From the start of the reporting on Trump’s theft of classified documents, commentators have suggested that Trump was only under investigation for violations of the Presidential Records Act or 18 USC 2071.
Reports that in June, one of the four people who met with Trump’s lawyers on this issue was Jay Bratt, head of Counterintelligence & Export Control Section at DOJ, which investigates Espionage, makes it highly unlikely that those are the only things under investigation.
In early June, a handful of investigators made a rare visit to the property seeking more information about potentially classified material from Trump’s time in the White House that had been taken to Florida. The four investigators, including Jay Bratt, the chief of the counterintelligence and export control section at the Justice Department, sat down with two of Trump’s attorneys, Bobb and Evan Corcoran, according to a source present for the meeting.
At the beginning of the meeting, Trump stopped by and greeted the investigators near a dining room. After he left, without answering any questions, the investigators asked the attorneys if they could see where Trump was storing the documents. The attorneys took the investigators to the basement room where the boxes of materials were being stored, and the investigators looked around the room before eventually leaving, according to the source.
Even 18 USC 1924, which prohibits unlawfully taking classified information, would involve complications if the person who stole the materials were the former President. Admittedly, the fact that DOJ had an in-person meeting with Trump before conducting a search might mitigate those complications; Trump may be refusing to return documents rather than just not turning them over.
Still, it’s possible — likely even — that there are exacerbating factors that led DOJ to search Mar-a-Lago rather than just (as they did with Peter Navarro) suing to get the documents back.
Remember, this process started when the Archives came looking for things they knew must exist. Since then, they’ve had cause to look for known or expected Trump records in (at least) the January 6 investigation, the Tom Barrack prosecution, and the Peter Strzok lawsuit. The investigation into Rudy Giuliani’s influence peddling is another that might obviously lead to a search of Trump’s presidential records, not least because the Archives would know to look for things pertaining to Trump’s impeachments.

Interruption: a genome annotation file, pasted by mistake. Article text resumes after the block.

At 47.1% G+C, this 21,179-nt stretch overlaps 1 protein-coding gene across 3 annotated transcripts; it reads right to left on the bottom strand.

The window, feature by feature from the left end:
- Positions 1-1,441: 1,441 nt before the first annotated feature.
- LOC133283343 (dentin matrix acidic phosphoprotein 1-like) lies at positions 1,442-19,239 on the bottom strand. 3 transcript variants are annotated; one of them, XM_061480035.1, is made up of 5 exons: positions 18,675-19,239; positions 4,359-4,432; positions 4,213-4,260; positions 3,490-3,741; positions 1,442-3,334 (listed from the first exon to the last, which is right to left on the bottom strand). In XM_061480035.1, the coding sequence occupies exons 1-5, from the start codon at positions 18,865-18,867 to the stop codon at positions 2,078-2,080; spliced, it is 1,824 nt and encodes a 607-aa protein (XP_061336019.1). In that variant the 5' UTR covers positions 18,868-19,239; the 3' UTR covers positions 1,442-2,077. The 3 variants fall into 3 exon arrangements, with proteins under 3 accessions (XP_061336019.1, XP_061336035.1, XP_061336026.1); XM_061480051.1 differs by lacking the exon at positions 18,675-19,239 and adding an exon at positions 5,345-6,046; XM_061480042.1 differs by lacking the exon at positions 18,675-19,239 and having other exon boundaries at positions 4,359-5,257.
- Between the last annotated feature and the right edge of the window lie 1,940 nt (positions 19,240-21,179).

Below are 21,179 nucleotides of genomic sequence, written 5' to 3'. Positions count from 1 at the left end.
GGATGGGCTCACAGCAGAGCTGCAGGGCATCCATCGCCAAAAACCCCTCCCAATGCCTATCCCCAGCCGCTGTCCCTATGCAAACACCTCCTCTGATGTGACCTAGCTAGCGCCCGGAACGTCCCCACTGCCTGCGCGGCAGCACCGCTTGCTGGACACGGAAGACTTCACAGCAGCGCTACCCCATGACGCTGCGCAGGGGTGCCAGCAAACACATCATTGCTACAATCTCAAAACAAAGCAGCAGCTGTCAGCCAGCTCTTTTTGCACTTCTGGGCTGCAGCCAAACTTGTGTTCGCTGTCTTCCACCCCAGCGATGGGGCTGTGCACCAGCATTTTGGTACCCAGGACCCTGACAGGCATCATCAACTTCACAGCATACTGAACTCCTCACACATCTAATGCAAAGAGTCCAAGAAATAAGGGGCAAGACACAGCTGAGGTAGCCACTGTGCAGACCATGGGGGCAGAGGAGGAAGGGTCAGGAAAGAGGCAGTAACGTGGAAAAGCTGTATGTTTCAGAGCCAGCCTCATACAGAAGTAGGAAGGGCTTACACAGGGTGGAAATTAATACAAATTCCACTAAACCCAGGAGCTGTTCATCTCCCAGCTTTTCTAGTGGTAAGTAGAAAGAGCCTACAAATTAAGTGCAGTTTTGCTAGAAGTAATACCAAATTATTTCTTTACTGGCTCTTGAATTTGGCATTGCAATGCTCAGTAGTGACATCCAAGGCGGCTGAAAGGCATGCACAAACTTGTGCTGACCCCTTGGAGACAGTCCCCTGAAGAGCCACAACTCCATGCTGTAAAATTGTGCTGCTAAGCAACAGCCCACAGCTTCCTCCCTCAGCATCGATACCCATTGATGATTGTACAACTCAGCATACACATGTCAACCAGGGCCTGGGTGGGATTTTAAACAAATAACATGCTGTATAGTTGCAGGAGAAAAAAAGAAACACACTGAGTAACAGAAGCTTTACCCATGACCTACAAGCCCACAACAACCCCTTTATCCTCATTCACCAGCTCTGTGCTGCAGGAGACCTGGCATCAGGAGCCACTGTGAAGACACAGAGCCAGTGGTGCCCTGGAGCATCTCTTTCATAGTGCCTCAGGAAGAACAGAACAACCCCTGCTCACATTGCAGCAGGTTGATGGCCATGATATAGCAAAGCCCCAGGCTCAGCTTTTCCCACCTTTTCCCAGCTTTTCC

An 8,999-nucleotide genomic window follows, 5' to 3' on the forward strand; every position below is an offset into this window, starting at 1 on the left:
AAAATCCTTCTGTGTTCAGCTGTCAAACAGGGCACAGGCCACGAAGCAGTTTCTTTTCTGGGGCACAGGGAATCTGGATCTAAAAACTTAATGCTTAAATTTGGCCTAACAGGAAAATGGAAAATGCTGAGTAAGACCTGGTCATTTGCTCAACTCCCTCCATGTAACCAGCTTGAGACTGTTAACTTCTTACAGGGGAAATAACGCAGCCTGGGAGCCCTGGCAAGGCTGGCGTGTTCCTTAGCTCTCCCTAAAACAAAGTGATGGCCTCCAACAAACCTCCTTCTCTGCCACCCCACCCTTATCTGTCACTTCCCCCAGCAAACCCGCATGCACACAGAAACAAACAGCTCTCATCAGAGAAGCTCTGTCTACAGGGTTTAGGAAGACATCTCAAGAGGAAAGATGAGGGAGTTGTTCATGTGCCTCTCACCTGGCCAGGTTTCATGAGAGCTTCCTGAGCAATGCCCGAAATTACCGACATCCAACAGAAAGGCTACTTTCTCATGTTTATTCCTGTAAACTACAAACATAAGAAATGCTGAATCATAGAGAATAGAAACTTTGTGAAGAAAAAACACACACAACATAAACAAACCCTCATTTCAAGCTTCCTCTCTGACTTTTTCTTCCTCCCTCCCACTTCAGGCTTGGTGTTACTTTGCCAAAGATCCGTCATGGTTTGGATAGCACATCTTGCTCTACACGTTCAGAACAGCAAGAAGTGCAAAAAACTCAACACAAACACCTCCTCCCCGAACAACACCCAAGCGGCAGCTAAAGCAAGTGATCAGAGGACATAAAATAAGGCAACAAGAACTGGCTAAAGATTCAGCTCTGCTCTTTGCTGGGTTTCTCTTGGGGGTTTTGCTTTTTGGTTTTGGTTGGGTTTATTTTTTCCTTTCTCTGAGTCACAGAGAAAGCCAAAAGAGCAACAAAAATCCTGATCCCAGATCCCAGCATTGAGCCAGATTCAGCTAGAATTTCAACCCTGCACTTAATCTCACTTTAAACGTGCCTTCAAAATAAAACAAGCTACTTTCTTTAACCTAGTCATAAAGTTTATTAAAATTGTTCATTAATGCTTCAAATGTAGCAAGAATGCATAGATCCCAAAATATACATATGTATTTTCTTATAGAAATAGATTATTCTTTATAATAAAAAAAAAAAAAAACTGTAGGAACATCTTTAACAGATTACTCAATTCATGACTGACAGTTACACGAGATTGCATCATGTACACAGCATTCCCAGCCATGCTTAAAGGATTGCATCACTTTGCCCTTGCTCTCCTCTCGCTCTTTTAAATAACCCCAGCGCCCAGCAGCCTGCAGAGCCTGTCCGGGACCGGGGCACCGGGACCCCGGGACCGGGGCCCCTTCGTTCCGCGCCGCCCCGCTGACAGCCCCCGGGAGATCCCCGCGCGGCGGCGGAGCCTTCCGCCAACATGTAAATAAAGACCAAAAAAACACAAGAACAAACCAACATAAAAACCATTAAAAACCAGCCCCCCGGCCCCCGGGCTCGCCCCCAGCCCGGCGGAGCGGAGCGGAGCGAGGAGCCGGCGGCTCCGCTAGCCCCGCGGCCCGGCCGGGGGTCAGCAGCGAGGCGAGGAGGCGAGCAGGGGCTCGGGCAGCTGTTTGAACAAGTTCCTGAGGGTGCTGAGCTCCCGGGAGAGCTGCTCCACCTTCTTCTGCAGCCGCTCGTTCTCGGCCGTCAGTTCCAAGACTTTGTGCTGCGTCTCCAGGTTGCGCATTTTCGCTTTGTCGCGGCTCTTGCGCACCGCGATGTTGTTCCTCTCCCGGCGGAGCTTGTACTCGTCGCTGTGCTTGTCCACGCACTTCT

With that as background, Trump would be apt to take classified documents pertaining to the following topics:
- The transcript of the “perfect phone call” with Volodymyr Zelenskyy and other documents pertaining to his first impeachment
- Notes on his meetings with other foreign leaders, especially Vladimir Putin and Saudi royals, including Trump’s July 16, 2018 meeting with Putin in Helsinki
- Information surrounding the Jamal Khashoggi execution (and other materials that make Jared Kushner’s current ties to Mohammed bin Salman suspect)
- Policy discussions surrounding Qatar, which tie to other influence peddling investigations (for which Barrack asked specifically)
- Intelligence reports on Russian influence operations
- Details pertaining to security efforts in the lead-up to and during January 6
- Intelligence reports adjacent to Trump’s false claims of election fraud (for example, pertaining to Venezuelan spying)
- Highly sensitive NSA documents pertaining to a specific foreign country that Mike Ellis was trying to hoard as boxes were being packed in January 2021
For many if not most of these documents, if Trump were refusing to turn them over, it might amount to obstruction of known investigations or prosecutions — Barrack’s, Rudy’s, or Trump’s own, among others. Thus, refusing to turn them over, by itself, might constitute an additional crime, particularly if the stolen documents were particularly damning.
One more point about timing: An early CNN report on these stolen documents describes that a Deputy White House Counsel who had represented Trump in his first impeachment was liaising with the Archives on this point.
Longtime Archives lawyer Gary Stern first reached out to a person from the White House counsel’s office who had been designated as the President Records Act point of contact about the record-keeping issue, hoping to locate the missing items and initiate their swift transfer back to NARA, said multiple sources familiar with the matter. The person had served as one of Trump’s impeachment defense attorneys months earlier and, as deputy counsel, was among the White House officials typically involved in ensuring records were properly preserved during the transfer of power and Trump’s departure from office.
By description, this is likely either John Eisenberg (who hid the full transcript of the perfect phone call but who was not obviously involved in Trump’s first impeachment defense) or Pat Philbin (who was the titular Deputy White House Counsel and was overtly involved in that defense). If it’s the latter, then Philbin recently got a DOJ subpoena, albeit reportedly in conjunction with January 6. If so, DOJ might have recent testimony about documents that Trump was knowingly withholding from the Archives.